Liam Campbell is an entirely independent Republican, he is aligned with no organisation, the whole Republican community should put political differences aside and oppose extradition on all fronts, from DD McLaughlin who they are trying to extradite from the 26 Counties to the 6 Counties to Liam Campbell who they are trying to Extradite from the 26 Counties to Lithuania.

Oppose Extradition for all Irish Republicans

With many thanks to: Irish Republican Prisoners News. 



Irish republicans have always fought against extradition, there have many campaigns in the past and 2017 is no different. Today Republicans and human rights activists are campaigning to stop attempts to extradite Liam Campbell, the attempts to extradite a man to a Country he has never been in are farcical.
A letter of opposition to this attempt has been drafted and can be sent to Tomas Krusna, the Lithuanian Chief prosecutor. We carry a link to a pdf for you to download and also a picture here so you can read. Email addresses to send the letter to are included in letter.
#stoptheextradition #supportliamcampbell

PDF download link:

As stated previously

Republicans have a long history of opposing extradition of Republican activists, today we have a very specific and unique attempt to extradite Liam Campbell to Lithuania, apart from the injustice of trying to extradite a man to a Country he has never been in, we have the worrying prospect of it succeeding, please see below attached picture which gives an overview of the conditions in a Lithuanian prison. Even the British Government would not extradite Liam Campbell to Lithuania based on the conditions alone and we need to ensure the the Freestate do not either. Zoom in to read.
#stoptheextradition #supportliamcampbell

The prison conditions are appalling you wouldn’t allow an animal to live like this !!!

Lithuania ‘abusing power’ in Liam Campbell case.

Lithuanian authorities are “abusing their power” in trying to extradite an alleged dissident republican because a court in Belfast has already refused to do so, his barrister has said.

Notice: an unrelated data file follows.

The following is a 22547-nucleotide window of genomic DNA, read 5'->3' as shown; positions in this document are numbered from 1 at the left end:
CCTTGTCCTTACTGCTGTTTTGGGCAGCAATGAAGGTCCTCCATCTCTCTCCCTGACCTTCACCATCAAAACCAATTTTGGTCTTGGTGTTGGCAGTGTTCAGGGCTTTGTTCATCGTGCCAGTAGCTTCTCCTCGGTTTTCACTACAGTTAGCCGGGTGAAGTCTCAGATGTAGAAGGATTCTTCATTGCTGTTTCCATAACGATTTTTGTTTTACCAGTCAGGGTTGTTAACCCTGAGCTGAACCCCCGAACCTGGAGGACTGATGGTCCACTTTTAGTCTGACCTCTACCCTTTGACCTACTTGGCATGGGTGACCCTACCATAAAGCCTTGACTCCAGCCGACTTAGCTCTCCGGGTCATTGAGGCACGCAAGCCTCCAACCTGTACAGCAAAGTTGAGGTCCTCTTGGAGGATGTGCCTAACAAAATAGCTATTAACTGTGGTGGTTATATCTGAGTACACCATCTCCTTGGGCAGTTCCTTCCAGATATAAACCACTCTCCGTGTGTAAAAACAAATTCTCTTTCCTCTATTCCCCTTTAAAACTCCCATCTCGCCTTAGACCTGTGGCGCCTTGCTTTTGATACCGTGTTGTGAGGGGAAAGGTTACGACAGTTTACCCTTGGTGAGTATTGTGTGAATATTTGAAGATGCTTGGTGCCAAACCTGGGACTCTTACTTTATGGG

Liam Campbell, who was found liable for the for the 1998 Omagh bombing in a civil action eight years ago, is fighting extradition to Lithuania, where he is accused of organising a Real IRA weapons and explosives importation scheme.

The High Court in Belfast released Campbell in 2013 after ruling that extraditing him would violate his rights under the European Convention on Human Rights because of the poor prison conditions in Lithuania.

He returned to his home in the Republic and was rearrested after Lithuanian authorities sent a new European arrest warrant to the Irish authorities.

 Brian Gageby, Campbell’s barrister, told Dublin High Court that not only had the High Court in Belfast refused to extradite Campbell, but the High Court in Dublin had also refused to extradite his alleged Real IRA co-accused, Brendan McGuigan, 36, of Omeath, Co Louth, also because Lithuanian prison conditions violate the European Convention on Human Rights.

Mr Gageby said that he accepted that it was a “high bar” to base his case on abuse of process grounds but said it could be met in this case.

He said he would be arguing both that the Lithuanian authorities were abusing the European arrest warrant system and, separately, that Campbell would not get a fair trial in Lithuania, which would be a violation of Article 6 of the European Convention on Human Rights.

He added that Michael Campbell, Liam Campbell’s brother, was the third to be accused in the case. Michael Campbell had already prepared an affidavit for the court in which he laid out his own experience of being on trial in Lithuania and the unfairness of the case. Those grounds included a lack of access to official documents in English, Mr Gageby said.

Michael Campbell was convicted of attempting to illegally buy weapons and explosives but was released on appeal. That appeal was overturned and he may be sought again by Lithuanian authorities.

Liam Campbell, who is on bail, was in court for yesterday’s hearing.

Mr Gageby was in court seeking a second state-funded barrister to help him prepare the case. Ms Justice Aileen Donnelly granted the request as she said that the abuse of process case would require substantial work on top of that required by Mr Gageby for his attempts to show that Campbell could not get a fair trial in Lithuania.

Mr Gageby also sought to amend Campbell’s bail conditions so that he only had to sign in at Dundalk garda station three times a week. Ms Justice Donnelly refused the request and said that Campbell must continue to sign on seven days a week to ensure that he complies with bail conditions, including that he stays in the Republic.

A Lithuanian arrest warrant alleges that Campbell “made arrangements for illegal possession of a considerable amount of powerful firearms, ammunition, explosive devices and substances” to be exported from Lithuania to Ireland for use by a “terrorist grouping” named the Real IRA.

The importation was alleged to include sniper rifles, rocket launchers, RPG-7 rockets, hand-grenades and Semtex explosives.

Taken from the Times – by Sean O’Driscoll

With many thanks to: Kevin Kinsella.